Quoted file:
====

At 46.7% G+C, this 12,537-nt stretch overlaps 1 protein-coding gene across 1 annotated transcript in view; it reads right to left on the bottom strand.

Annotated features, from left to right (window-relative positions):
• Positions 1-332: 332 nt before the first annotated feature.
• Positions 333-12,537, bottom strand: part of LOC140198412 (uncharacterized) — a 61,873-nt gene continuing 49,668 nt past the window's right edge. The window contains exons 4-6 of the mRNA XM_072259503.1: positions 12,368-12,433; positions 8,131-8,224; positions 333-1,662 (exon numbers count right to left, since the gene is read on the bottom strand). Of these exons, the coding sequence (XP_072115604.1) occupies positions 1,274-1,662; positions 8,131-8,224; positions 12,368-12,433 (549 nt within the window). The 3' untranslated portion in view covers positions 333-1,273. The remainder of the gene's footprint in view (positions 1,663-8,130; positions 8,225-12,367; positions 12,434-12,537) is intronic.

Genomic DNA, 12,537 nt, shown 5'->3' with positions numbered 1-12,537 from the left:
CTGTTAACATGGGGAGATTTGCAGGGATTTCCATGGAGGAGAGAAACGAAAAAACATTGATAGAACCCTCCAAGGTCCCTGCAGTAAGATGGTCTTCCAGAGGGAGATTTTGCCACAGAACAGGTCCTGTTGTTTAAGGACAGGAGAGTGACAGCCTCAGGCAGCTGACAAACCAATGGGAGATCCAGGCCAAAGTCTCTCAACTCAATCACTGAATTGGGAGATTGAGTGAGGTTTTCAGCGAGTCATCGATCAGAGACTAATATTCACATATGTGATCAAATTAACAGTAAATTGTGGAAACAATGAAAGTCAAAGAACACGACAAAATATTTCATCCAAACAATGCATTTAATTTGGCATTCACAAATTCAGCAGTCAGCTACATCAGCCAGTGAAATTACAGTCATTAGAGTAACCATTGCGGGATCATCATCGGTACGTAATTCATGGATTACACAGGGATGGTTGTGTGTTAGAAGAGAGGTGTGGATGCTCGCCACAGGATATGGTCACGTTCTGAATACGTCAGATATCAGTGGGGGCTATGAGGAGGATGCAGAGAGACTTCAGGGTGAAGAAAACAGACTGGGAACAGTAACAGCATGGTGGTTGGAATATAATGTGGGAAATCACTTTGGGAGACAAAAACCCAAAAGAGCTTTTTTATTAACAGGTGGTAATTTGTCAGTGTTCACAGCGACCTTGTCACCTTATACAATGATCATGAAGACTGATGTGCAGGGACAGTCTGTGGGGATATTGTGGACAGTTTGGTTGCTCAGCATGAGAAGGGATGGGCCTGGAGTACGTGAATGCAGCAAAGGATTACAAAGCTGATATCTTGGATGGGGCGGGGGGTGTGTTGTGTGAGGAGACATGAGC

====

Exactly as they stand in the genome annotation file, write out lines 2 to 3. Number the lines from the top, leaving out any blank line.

Annotated features, from left to right (window-relative positions):
• Positions 1-332: 332 nt before the first annotated feature.